The Oath Keepers trial is a major test of the Justice Department's ability to hold Jan. 6 rioters accountable. Here's how it has gone
By Hannah Rabinowitz and Holmes Lybrand, CNN
(CNN) -- The historic seditious conspiracy trial of five alleged Oath Keepers -- a closely watched test of how the Justice Department is prosecuting US Capitol rioters -- is now with the jury.
The trial began more than seven weeks ago and has featured hundreds of messages, audio recordings, and videos of the defendants' revolutionary rhetoric in the wake of Joe Biden's 2020 presidential victory, and of their actions as they traversed the US Capitol grounds during the riot on January 6, 2021.
Defense attorneys argued that that there was no uniformed plan among the group, that the far-right Oath Keepers militia group only attended the Stop the Steal rally to provide security details for speakers, and that the inflammatory recordings of the defendants were nothing more than "locker room talk."
Stewart Rhodes, Kelly Meggs, Kenneth Harrelson, Jessica Watkins and Thomas Caldwell have all pleaded not guilty.
Here's what to know about the case:
Who are the defendants?
Stewart Rhodes, 57, founded the Oath Keepers in 2009 and has led the group ever since. Prosecutors say Rhodes stood outside the Capitol on January 6 acting like a "general" as his followers breached the building.
Kelly Meggs, 53, is a leader of the Oath Keepers' Florida chapter and, according to the government, led the infamous "stack" formation of Oath Keepers inside the Capitol on January 6.
Kenneth Harrelson, 41, is also a Florida Oath Keeper and allegedly acted as Meggs' right-hand man on January 6.
Jessica Watkins, 40, led her own militia in Ohio before joining the Oath Keepers in the wake of the 2020 election. Prosecutors say Watkins, who is transgender, allegedly entered the Capitol with Harrelson and Meggs and coordinated with Caldwell in the weeks prior.
Thomas Caldwell, a 68-year-old who testified that he is not a member of the Oath Keepers, allegedly helped organize the armed quick reaction force stationed outside of DC on January 6. Caldwell also hosted Oath Keepers at his Virginia farm, prosecutors say, and communicated with Watkins during the riot.
What are the charges?
Jurors will consider 10 charges against the defendants including three conspiracy charges, obstructing the certification of the electoral college vote, and tampering with documents.
Seditious conspiracy: All five defendants are accused of planning to use force to stop the lawful transfer of presidential power on January 6.
Conspiracy to Obstruct and Obstructing an Official Proceeding: The defendants are all facing charges alleging that they conspired together to, and did, stop Congress from certifying the electoral college votes inside the Capitol.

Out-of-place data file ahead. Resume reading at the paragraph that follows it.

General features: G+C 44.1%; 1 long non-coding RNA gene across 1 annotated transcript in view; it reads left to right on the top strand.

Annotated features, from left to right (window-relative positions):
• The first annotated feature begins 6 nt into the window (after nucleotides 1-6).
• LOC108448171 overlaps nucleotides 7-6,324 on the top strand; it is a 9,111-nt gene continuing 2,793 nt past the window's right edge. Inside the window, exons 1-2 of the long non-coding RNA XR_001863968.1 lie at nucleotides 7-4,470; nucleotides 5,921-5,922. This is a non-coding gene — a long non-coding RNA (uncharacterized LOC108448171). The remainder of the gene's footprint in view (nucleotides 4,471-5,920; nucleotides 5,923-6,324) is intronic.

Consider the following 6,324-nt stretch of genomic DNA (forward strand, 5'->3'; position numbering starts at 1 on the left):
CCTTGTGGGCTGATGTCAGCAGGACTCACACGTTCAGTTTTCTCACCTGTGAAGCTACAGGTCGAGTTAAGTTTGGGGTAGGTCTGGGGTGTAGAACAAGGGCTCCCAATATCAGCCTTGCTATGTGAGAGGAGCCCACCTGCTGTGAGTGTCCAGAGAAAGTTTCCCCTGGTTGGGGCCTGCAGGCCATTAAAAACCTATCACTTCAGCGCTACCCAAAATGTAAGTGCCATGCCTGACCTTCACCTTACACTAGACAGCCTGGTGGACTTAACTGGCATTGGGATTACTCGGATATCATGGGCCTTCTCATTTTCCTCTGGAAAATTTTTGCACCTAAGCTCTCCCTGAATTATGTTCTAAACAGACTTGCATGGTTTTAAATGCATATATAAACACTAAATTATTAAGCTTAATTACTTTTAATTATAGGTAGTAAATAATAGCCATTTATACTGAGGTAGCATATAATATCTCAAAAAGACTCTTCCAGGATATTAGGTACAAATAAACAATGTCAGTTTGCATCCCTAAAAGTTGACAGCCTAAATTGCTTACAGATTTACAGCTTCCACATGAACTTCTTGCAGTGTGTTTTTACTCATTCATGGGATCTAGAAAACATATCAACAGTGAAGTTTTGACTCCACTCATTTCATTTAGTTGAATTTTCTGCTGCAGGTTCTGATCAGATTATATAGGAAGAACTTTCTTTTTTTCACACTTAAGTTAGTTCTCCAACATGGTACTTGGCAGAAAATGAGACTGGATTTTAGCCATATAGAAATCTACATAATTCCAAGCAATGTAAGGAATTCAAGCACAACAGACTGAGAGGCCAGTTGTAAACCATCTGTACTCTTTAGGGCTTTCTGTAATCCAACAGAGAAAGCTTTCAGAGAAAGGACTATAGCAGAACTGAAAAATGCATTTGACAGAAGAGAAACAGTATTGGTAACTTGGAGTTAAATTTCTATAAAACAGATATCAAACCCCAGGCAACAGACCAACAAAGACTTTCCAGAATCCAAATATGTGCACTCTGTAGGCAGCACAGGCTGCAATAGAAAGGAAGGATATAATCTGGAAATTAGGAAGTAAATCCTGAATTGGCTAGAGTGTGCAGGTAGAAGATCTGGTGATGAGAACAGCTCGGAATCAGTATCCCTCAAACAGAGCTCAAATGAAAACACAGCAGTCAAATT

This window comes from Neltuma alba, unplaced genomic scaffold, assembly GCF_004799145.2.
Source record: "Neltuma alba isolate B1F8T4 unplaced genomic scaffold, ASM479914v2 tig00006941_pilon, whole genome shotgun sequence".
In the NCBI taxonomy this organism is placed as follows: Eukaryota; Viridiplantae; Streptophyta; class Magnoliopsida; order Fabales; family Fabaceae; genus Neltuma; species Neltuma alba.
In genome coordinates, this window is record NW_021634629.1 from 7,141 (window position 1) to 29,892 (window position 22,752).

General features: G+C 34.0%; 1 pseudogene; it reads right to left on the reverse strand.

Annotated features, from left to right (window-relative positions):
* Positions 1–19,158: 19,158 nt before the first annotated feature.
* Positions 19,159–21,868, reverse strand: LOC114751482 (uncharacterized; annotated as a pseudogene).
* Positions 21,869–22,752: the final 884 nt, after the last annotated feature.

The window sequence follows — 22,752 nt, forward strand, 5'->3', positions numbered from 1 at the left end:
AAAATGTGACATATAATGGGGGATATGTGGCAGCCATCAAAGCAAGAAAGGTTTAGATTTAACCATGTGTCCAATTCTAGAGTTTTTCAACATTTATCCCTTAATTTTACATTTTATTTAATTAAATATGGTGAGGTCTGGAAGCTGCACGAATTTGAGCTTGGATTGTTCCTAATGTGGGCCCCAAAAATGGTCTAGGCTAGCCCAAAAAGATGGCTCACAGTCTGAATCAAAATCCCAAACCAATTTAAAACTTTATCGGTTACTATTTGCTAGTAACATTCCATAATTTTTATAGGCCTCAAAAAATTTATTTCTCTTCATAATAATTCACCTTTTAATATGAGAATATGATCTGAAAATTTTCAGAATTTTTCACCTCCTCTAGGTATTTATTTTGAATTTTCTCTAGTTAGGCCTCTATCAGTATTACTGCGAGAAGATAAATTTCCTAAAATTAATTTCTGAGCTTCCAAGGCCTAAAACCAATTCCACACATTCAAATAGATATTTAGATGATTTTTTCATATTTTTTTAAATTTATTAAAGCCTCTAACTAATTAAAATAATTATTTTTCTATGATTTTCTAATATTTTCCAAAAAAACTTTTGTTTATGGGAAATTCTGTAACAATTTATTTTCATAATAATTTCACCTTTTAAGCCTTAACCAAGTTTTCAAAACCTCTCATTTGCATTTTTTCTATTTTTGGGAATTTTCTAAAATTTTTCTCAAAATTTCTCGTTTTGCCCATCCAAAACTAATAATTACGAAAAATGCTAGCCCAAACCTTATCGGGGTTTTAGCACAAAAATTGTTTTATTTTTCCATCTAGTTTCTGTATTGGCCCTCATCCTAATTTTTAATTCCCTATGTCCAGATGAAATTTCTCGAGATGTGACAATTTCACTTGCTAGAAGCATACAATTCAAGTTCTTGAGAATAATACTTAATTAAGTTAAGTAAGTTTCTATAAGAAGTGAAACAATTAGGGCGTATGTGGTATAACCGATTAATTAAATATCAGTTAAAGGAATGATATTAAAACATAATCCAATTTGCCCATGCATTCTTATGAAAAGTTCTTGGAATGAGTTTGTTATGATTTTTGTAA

Conspiracy to prevent an officer from discharging any duties: This charge also relates to the certification of the electoral college vote. The indictment alleges that all five defendants worked together to "prevent by force, intimidation, and threat... Members of the United States Congress, from discharging any duties," namely, certifying the election.
Destruction of Government Property and Aiding and Abetting: Meggs, Harrelson and Watkins, according to prosecutors, were part of a crowd that burst through the Capitol's Rotunda doors on January 6. They are not alleged to have broken the doors themselves.
Civil Disorder and Aiding and Abetting: Jurors will consider whether Jessica Watkins interfered with law enforcement when she allegedly joined a crowd near the Senate chamber, pushed against and shouted at officers who were guarding the chamber doors.
Tampering with Documents or Proceedings and Aiding and Abetting: Rhodes, Meggs, Harrelson and Caldwell are each facing charges for allegedly deleting messages and pictures from their phones or social media accounts after January 6. Prosecutors also allege that Rhodes instructed other Oath Keepers to delete messages after the riot.
Key moments during the trial
Multiple current and former members of the group have taken the stand, offering a glimpse into how online conspiracy theories in the wake of the 2020 election pushed some to join the Oath Keepers and take action on January 6.
Graydon Young, an Oath Keeper who has pleaded guilty to January 6 charges, testified that he felt "desperation and hopelessness" after the 2020 election, and feared that nothing would stop a "fraud" from being committed on the American people. So, Young said, he joined the Oath Keepers as a means to fight back.